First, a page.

This type of thinking is so gimmicky it is pathetic. What should be done with the radio devices? Tag drops of water?

    Hydro science is much older than computer science and throwing "Internet 'cause Internet" at it, is last century thinking.

    1980s coder nails it. Cattle and supporting industries are NOT industries that should be operating under these conditions.

    1. Dabooka Silver badge

      Re: Disaster by arrogance

      Completely agree, most of what they're doing in that example could be done with decades old tech, hooking it up to an 'app' doesn't change the core challenegs or offer solutions to problems that matter.

      +1 for 1980s Coder too, Chris Packham has been pushing that for decades (he's the first person I recall bringing it to my attention anyway) and this is coming from someone who adores a good ribeye.

    2. Anonymous Coward
      Anonymous Coward

      Re: Disaster by arrogance

      Right, because no problem has ever been solved by looking at things in a different way? A commercial company offering up a small amount of money to attempt to incentivise people to see if any innovative use of new techniques can be brought to bear is "pathetic" because you say so? So what if nothing comes from it? At least they looked.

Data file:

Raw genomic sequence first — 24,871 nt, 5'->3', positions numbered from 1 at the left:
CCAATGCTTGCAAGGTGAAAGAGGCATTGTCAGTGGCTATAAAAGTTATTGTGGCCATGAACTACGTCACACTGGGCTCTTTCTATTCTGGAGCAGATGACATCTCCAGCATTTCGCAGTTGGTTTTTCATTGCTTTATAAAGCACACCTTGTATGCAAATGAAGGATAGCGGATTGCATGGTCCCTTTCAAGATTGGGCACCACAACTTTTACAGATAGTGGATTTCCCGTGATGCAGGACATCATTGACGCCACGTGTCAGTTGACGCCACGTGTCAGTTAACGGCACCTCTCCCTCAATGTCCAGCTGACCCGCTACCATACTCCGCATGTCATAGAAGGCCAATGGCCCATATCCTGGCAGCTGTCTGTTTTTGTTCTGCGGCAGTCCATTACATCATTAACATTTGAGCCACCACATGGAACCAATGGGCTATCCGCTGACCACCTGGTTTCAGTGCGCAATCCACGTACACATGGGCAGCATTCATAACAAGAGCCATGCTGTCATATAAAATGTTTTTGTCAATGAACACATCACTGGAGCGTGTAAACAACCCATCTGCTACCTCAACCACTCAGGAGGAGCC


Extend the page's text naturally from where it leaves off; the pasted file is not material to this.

Can you genuinely not begin to consider potential products? There's absolutely no benefit you can see in being able to analyse a range of both ground and atmospheric measurements to determine the optimum time to water your crops? Given the scale of the problems facing California, being able to save 1% of agricultural usage of water by watering at the best time (when most needed, least likely to be evaporated, etc.) is potentially worth having. Bear in mind the sheer scale in acreage of agriculture - being able to water just those areas that need it, based on data collected from a huge region within the last hour is good, no?